Wind facility would threaten endangered species
To the Editor:
Dear Mr. Secretary: In light of the recent federal court ruling on endangered species, I am trying to understand the department’s position on current Maryland law which exempts any industrial wind plant project from comprehensive environmental review process (PSC CPCN hearing process) if its generating capacity is limited to 70MW or less.
You will recall that the department opposed the passage of this law, requested by Synergics President Wayne Rogers after he withdrew his initial 40MW proposal targeting the Roth Rock ridge in Garrett County when faced with endangered species conditions he found objectionable.
Under SB 566, which passed the General Assembly in 2007 and was signed by Gov. O’Malley, Rogers reapplied for an exemption, again for a project along Roth Rock, this time requesting to build a 50MW plant.
Synergics has argued that the PSC cannot consider in its “exemption” determination any issue other than “grid safety and reliability.” Current law, as I understand it, precludes any comprehensive environmental review, and thus the conundrum facing the Department.
Does the department agree that it no longer has any role to play in protecting threatened and endangered species as these might be affected by the installation and operation of 70MW or smaller wind projects?
Will it continue not to challenge the current PSC interpretation that, because it believes the Maryland General Assembly’s intention was to rescind any socio-economic or environmental oversight, it cannot deny permission to a developer of a 70MW or smaller industrial wind plant — even if the wind energy project might result in harm to species listed by DNR as endangered and thus heretofore protected under the State’s Nongame and Endangered Species Conservation Act?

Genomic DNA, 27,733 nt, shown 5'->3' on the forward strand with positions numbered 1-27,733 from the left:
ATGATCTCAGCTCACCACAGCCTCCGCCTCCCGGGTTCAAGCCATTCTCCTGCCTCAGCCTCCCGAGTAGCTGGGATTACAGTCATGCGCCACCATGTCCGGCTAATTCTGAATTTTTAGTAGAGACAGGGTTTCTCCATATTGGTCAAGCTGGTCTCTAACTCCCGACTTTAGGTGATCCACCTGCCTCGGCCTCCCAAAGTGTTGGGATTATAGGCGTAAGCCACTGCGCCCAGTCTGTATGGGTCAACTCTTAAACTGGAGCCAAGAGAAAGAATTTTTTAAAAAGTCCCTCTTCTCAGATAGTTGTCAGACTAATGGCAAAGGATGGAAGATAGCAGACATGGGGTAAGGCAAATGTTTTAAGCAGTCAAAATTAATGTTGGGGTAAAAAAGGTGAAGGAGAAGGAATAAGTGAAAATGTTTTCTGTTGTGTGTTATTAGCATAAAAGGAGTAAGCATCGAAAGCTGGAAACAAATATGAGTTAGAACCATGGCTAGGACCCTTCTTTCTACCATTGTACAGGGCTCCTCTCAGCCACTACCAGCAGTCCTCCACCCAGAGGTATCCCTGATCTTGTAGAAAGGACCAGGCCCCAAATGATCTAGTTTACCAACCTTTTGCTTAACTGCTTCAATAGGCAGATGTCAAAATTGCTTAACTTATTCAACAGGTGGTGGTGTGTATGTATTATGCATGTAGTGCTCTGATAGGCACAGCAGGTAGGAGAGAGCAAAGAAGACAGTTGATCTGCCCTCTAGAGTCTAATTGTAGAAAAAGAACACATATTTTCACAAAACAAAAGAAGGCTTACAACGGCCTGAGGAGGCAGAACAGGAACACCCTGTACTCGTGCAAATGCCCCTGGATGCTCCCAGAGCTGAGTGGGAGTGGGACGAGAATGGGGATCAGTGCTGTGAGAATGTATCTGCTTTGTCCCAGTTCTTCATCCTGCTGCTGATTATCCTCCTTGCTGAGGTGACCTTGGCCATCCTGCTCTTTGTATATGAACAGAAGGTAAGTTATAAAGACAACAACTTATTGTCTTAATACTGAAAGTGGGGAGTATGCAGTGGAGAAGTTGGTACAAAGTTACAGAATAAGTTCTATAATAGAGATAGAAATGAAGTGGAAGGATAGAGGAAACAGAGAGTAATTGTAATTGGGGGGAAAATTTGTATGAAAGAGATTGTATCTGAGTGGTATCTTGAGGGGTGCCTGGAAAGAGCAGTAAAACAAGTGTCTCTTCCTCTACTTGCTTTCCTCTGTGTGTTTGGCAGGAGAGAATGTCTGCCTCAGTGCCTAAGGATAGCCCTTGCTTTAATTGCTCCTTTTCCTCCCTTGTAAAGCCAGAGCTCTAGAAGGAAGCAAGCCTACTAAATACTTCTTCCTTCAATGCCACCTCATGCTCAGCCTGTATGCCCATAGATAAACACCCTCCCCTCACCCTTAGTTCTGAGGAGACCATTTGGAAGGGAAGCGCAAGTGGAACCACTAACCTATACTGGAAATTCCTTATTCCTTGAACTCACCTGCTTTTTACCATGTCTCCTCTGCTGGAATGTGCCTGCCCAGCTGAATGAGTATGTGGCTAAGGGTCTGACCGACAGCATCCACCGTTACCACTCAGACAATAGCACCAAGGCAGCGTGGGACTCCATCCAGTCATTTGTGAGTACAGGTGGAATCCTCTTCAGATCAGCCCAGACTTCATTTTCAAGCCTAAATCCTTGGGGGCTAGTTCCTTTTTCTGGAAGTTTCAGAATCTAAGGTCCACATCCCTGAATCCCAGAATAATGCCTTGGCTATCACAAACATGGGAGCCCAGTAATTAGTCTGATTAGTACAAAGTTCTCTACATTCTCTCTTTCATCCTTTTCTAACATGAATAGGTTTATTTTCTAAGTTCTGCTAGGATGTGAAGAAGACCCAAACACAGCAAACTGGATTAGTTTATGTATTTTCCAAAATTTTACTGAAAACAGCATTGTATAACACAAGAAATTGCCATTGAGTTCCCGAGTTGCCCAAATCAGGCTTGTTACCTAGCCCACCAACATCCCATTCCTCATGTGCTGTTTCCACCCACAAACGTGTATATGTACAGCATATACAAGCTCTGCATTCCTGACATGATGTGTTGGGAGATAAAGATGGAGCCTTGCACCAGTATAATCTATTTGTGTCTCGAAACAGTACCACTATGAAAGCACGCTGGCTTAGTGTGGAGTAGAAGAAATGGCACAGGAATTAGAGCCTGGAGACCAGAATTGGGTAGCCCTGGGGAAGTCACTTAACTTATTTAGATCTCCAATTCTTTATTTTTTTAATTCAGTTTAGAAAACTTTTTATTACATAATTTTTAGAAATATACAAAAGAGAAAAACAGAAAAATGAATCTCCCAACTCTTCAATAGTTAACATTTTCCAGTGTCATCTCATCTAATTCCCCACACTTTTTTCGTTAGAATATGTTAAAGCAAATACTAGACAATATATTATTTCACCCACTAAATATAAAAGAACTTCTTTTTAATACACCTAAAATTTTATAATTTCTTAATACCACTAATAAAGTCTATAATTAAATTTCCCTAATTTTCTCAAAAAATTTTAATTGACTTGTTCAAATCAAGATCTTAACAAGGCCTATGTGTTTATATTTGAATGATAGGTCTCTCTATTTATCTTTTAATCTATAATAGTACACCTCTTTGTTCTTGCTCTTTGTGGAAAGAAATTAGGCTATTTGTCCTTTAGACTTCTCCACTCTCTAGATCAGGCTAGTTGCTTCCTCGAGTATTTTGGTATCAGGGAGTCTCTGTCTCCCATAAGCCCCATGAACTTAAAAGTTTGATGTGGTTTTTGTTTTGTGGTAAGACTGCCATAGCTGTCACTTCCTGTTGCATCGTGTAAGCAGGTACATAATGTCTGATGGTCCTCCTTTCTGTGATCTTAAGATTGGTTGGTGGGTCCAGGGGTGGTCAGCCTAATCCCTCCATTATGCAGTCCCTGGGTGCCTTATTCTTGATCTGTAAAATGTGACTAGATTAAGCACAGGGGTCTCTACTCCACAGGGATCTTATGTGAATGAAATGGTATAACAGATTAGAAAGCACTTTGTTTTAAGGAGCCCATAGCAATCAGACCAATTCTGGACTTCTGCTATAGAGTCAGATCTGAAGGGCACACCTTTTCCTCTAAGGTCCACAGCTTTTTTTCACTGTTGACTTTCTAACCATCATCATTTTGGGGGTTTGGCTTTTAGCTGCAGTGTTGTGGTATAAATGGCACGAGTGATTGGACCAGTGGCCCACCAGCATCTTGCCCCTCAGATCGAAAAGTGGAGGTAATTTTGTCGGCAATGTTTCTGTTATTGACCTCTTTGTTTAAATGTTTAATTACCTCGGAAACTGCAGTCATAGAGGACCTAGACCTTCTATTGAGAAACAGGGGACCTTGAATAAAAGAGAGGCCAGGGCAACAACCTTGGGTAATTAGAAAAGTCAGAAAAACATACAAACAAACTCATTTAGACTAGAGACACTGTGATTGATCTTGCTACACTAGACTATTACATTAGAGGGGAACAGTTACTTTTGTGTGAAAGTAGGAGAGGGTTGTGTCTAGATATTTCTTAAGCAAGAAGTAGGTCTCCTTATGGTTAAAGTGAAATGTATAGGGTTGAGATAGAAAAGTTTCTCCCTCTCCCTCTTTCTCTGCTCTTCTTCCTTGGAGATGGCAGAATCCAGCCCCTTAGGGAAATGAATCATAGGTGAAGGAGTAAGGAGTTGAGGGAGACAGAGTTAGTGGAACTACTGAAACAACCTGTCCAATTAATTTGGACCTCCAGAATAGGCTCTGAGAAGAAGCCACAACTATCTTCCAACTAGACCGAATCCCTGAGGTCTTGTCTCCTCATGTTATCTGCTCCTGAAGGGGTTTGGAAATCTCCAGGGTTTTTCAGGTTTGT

In the case of the Mourning Warbler at Roth Rock, for example, a massive wind project could indeed remove this state endangered species from its only reliable nesting site in the state.
Interestingly, in Synergics’ original application for its Garrett County wind plant (Case No. 9008), the department filed extensive comments which expressly asserted and explained that the Mourning Warbler, protected under Maryland’s Nongame and Endangered Species Conservation Act, would be harmed.
Under the re-filed “exemption” application (Case No. 9191), there is no filing from the Department and no mention of the endangered Mourning Warbler issue.
As you know, I filed a request for internal DNR staff documents under the state’s Public Information Act, and was told that such records were “pre-decisional” and therefore not made available to me.
It may be that by ignoring the implications of federal law for Maryland, not to mention state law, the department is at risk for failing to implement and enforce the law.
As your expert staff knows well, Golden Eagles and other species of concern are placed at risk by any massive industrial facility placed high above the ridgelines of Maryland’s mountains.